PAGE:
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Angela Carroll

Red Velvet, the real life story of actor Ira Aldridge at Chesapeake Shakespeare

by Angela Carroll

This article was first published in DC Theatre Scene.

In the early 19th century, Ira Aldridge, an African American actor and playwright, was performing on European stages. A fraction of Aldridge’s miraculous story is portrayed in director Shirley Basfield Dunlap’s wonderful adaptation of Lolita Chakrabarti’s play, Red Velvet at the Chesapeake Shakespeare Company in Baltimore, MD. 

It is astounding to consider what Aldridge was able to accomplish thirty years before the Emancipation Proclamation. In 1833, Aldridge became the first non-white actor to play the leading role of Othello, the moor at the Theatre Royal Covent Garden in London.

We are introduced to Aldridge in 1867, backstage at a performance of King Lear in Lodz Poland; he is aged, hunch-backed, caned and in poor health. Christian R. Gibbs portrays the elderly Aldridge as a bitter, moody man whose movements are pained and burdened. “Macbeth weighs heavy on me”, he groans. Aldridge is agitated and jittery; he sits for short periods then frantically jumps up and paces around the small dressing room. His rants, often toward his assistant Bernard Warde (Dave Gamble) are intercut by violent coughing fits. Gibbs is unflinching in his portrayal of Aldridge, a man consumed and tortured by his memories.

Desperate for a real story, ambitious journalist Halina Wozniak, McLean Jesse, who speaks fluent Polish in the role, sneaks into Aldridge’s dressing room and attempts to interview him. It is obvious from their interactions that she is inexperienced and intimidated by the tenacious Aldridge. Their humorous banter eventually resolves when Aldridge reluctantly gives in to Wozniak’s incessant inquiries about his time as a performer with the Theatre Royal in London.

The lion’s share of the play unpacks Aldridge’s brief experience as a performer with the renowned London company.  Audiences are transported back to 1833 as the cast of Othello discusses the sudden illness of Edmund Kean. Kean, a white actor who played Othello in black face, collapsed on stage mid-performance. The unexpected event prompts the theatre manager, Pierre Laporte (Yury Lomakin) to replace Kean with Aldridge. Only one of the cast members, Henry Forrester (Seamus Miller) knows that Aldridge is African American. When he arrives, the cast is shocked.  This scene sets the stage for the subtle and overt aggressions Aldridge will face while working with the Theatre Royal. The scenes between Aldridge and Charles Kean, the son of Edmund Kean, are especially strained; Kean’s racist distaste for Aldridge is palpable. However, the cast soon recognizes Aldridge’s genius and passion for acting and warms to the idea of working with him. As the play unfolds, the play reveals many heart wrenching revelations that will torment Aldridge for the rest of his life.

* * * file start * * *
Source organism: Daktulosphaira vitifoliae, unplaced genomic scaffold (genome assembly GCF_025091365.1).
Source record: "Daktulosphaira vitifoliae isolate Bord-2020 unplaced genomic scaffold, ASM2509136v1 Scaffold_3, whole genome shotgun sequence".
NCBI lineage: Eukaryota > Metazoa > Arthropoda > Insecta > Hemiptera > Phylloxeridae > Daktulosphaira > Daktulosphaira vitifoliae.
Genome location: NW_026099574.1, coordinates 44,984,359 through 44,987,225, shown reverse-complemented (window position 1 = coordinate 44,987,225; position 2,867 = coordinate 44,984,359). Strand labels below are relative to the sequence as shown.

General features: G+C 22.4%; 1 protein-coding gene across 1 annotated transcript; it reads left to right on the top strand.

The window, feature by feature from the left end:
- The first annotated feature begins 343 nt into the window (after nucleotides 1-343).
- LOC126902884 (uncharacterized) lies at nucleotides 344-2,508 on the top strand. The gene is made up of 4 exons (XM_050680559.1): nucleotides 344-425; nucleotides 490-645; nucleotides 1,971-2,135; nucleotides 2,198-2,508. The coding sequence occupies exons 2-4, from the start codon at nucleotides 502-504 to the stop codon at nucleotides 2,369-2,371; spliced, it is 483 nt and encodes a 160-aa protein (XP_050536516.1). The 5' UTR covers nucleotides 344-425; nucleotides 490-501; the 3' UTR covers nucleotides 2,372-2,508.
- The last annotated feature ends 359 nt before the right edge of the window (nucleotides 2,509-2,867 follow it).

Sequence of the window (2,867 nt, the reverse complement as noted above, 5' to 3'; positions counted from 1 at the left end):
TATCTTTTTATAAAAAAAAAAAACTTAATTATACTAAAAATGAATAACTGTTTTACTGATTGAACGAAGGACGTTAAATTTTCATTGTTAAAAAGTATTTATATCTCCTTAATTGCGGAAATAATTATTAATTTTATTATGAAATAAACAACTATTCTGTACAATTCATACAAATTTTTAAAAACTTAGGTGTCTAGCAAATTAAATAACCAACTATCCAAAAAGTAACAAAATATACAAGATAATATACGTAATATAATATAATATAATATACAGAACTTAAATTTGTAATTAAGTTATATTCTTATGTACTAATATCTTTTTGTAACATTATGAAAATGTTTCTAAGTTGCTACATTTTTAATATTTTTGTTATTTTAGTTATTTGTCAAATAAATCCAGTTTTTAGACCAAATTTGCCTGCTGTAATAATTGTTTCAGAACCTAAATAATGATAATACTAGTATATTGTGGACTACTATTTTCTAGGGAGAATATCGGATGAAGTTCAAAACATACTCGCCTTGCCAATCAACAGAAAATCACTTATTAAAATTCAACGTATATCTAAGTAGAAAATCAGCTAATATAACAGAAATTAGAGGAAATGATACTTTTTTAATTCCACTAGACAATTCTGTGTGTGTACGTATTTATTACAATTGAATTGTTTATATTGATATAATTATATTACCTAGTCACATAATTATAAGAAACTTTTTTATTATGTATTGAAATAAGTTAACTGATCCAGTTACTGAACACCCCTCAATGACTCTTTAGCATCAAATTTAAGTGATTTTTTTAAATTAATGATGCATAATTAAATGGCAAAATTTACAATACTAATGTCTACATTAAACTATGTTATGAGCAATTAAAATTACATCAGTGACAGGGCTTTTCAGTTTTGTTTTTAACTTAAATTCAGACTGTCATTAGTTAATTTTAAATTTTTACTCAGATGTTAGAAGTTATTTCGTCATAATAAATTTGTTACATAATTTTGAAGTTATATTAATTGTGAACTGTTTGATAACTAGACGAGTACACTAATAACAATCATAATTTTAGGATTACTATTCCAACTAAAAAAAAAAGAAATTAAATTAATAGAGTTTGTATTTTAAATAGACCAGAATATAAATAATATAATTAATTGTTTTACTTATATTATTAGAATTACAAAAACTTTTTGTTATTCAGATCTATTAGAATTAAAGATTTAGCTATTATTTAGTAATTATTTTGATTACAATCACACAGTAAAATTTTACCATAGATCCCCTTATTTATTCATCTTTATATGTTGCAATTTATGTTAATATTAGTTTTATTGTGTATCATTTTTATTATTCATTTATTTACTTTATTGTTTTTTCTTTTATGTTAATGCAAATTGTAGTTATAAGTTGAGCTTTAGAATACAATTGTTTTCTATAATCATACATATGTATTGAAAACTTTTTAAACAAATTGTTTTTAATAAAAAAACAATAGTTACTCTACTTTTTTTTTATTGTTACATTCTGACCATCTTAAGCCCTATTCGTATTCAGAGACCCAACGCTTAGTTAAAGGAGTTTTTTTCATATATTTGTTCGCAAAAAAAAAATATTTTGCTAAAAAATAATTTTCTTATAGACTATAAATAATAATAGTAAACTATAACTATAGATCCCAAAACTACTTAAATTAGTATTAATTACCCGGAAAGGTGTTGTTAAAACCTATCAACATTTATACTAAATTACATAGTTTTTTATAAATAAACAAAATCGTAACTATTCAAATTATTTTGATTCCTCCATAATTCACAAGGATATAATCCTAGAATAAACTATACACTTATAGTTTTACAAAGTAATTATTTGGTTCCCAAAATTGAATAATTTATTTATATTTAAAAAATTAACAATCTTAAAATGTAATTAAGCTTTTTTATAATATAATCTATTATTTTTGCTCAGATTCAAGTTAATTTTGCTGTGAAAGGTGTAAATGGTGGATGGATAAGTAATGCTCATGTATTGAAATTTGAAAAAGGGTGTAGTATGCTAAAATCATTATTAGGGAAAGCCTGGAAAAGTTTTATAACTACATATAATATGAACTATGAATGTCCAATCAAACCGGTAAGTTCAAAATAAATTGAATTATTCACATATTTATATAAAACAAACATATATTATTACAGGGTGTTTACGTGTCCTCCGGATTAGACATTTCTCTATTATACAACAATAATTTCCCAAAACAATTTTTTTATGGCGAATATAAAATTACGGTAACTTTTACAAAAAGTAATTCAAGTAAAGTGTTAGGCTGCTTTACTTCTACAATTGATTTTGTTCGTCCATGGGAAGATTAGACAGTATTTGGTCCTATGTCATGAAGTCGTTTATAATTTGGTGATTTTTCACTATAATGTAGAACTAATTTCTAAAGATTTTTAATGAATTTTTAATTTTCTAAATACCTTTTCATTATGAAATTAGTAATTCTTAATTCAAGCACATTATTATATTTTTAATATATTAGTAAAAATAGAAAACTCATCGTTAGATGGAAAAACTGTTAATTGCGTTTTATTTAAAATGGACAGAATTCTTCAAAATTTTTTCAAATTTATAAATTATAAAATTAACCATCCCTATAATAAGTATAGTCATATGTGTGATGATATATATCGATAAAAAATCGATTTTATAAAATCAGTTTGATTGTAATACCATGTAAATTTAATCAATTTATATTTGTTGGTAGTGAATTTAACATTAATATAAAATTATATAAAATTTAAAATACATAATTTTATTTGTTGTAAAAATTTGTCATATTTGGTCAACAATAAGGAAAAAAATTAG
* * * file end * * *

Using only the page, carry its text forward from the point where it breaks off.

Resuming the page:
Though the play is contained to two sets, both in the backstage of theaters, the beautiful set design and overall production of the Chesapeake Shakespeare Company makes you feel like you are sitting in the seats of the original playhouses, observing the rehearsal and performances of timeless works. 

Some of Red Velvet’s most memorable moments are in the ensemble’s performance of scenes from Othello.  The theatre is dimmed; the only light that remains is the warm flickering glow of small lanterns placed at the front of the stage. The actors perform as they would have on an English stage over one hundred years ago, expertly trained in the recitation of Shakespearean verse and anchored by thick red velvet curtains.

Red Velvet is haunting because it is based on some of the real traumas and victories Aldridge experienced. Gibbs’ performance as Aldridge is intoxicating and heartbreaking. The true success and power of the performance lies in the portrayal of Aldridge as an ardent dreamer who defies all odds, to remain passionately consumed by his ambitions to perfect and evolve the craft of acting. Red Velvet is a stunning work about power, prejudice and the transformative power of art.

Red Velvet by Lolita Chakrabarti. Directed by Shirley Basfield Dunlap. Production Manager, Kyle Rudgers. Production Stage Manager, Alexis E. Davis. Set Designer, Timothy J. Jones. Technical Director, Lighting Designer, Daniel O’Brien. Costume Designer, Kristina Lambdin. Cast: Christian R. Gibbs as Ira Aldridge, Seamus Miller as Casmir, a stagehand and  Henry Forrester, McLean Jesse as Halima Wozniak, a Polish Journalist, Betty Lovell, and Margaret Aldridge, his wife, Dave Gamble as Terence, Aldridge’s valet and dresser and Bernard Warde, Laura Rocklyn as Ellen Tree, actor, Ron Heneghan as Charles Kean, actor, son of actor Edmund Kean, Tracy Farrar as Connie, the theatre’s servant, Yury Lomakin as Pierre Laporte, theatre manager. Produced by Chesapeake Shakespeare Company.